Melissa Popp No Comments

Wooden roofing is a very popular choice for Colorado homes, the rustic character and color does well to fit the mountain air surrounding them. Many homeowners can’t imagine their cabin or rustic home with anything but a wooden type of shingle but lately residents are receiving phone calls from their home insurance providers requesting that the homeowner change their roofing material or risk being dropped from coverage.

Insurance companies, especially in Colorado, view wooden roofs as a large liability. Many wooden roofs are installed properly with great materials and are able to stand up against wind and snow very well. However when wooden roofs are past their prime many issues begin to rise. Mold, rot, cracked shingles and the risk of fire covers these roofs.

Wood Shakes Insurance Changes

Wood Shakes as a Maintenance Hazard

As stated above, some wooden roofing materials can be a nightmare for maintenance and repair work. Wooden shingles are an organic material and they behave as such. A wood such as cedar does have naturally occurring preservatives that will resist moisture, insects and rot, but these will break down over time. Wooden shingles have been known to experience the following problems:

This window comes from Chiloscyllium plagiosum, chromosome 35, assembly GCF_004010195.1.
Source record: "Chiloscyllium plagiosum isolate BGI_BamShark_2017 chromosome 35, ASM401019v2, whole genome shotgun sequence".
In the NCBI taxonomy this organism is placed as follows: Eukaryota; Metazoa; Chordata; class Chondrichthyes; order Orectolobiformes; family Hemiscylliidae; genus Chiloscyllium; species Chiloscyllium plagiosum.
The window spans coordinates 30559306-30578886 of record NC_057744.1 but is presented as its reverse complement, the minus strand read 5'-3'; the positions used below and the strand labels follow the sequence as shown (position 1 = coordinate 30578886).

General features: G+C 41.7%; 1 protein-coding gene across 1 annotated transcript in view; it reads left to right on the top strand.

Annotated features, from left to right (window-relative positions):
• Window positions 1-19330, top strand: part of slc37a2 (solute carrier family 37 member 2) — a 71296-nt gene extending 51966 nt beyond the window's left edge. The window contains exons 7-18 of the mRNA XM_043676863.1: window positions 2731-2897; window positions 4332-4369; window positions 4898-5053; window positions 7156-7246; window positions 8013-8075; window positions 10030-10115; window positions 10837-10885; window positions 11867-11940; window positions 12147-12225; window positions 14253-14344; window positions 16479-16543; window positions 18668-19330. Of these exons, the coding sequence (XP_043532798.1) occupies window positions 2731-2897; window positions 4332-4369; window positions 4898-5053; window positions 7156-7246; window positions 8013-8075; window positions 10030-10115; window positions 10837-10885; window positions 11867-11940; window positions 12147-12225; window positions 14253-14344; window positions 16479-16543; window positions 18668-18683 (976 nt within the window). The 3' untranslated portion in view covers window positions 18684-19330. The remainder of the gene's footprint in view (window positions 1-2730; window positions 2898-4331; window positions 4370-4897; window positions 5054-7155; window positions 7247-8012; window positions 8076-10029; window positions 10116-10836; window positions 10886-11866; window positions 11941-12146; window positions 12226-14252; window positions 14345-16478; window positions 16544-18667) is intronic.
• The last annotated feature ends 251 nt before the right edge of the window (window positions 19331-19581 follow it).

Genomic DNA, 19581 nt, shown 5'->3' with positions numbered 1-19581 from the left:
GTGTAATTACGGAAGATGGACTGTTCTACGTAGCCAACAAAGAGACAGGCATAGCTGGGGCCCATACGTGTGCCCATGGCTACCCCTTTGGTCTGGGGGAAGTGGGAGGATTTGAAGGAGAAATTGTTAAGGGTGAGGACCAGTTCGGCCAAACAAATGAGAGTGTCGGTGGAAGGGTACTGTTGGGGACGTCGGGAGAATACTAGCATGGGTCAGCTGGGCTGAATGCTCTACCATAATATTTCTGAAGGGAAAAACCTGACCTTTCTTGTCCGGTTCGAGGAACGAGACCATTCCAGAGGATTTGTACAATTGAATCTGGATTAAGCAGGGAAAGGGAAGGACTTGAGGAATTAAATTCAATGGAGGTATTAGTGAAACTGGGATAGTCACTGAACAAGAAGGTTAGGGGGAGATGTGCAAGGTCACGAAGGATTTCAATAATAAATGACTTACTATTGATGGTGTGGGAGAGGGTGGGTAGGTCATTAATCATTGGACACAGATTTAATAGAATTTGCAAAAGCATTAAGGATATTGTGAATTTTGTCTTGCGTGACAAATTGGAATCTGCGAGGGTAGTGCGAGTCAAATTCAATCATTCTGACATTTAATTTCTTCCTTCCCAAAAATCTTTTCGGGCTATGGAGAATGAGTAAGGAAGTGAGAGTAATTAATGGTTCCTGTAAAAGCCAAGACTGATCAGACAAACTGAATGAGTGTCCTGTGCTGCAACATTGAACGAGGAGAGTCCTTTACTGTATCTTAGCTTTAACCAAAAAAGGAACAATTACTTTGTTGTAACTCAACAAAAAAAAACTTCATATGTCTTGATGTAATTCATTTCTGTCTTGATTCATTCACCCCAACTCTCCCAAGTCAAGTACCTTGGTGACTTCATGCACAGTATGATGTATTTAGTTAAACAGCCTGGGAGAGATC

• Mold, mildew and rot
  • Insect damage
  • Swelling and shrinking
  • Cracking

Wood Shakes as a Fire Hazard

Wildfire is an ever present danger in the state of Colorado and wooden homes and roofs are a prime fuel source for wildfire. Wooden roofing is usually classified with a Class B or C fire resistance. This classification comes from the American Society of Testing and Materials, a third party testing organization.

The material is exposed to a test flame at one end and then the amount of flame spread is measured across the material during a set period of time. Class B means that the flame spread covered 26 to 75% of the material, while Class C equals a coverage of 75% or greater of the material. Obviously the lower the flame spread, the more likely the material will be able to stand up against fire damage.

This Class B and C rating means the materials are a risk for you and your insurance provider.

What You Can do About It

If your home has a wooden roof it is best to be proactive before your home becomes uninsured. Contact your insurance company and a qualified Denver roofer to find the steps you can take to avoid having to pay out of pocket for damage.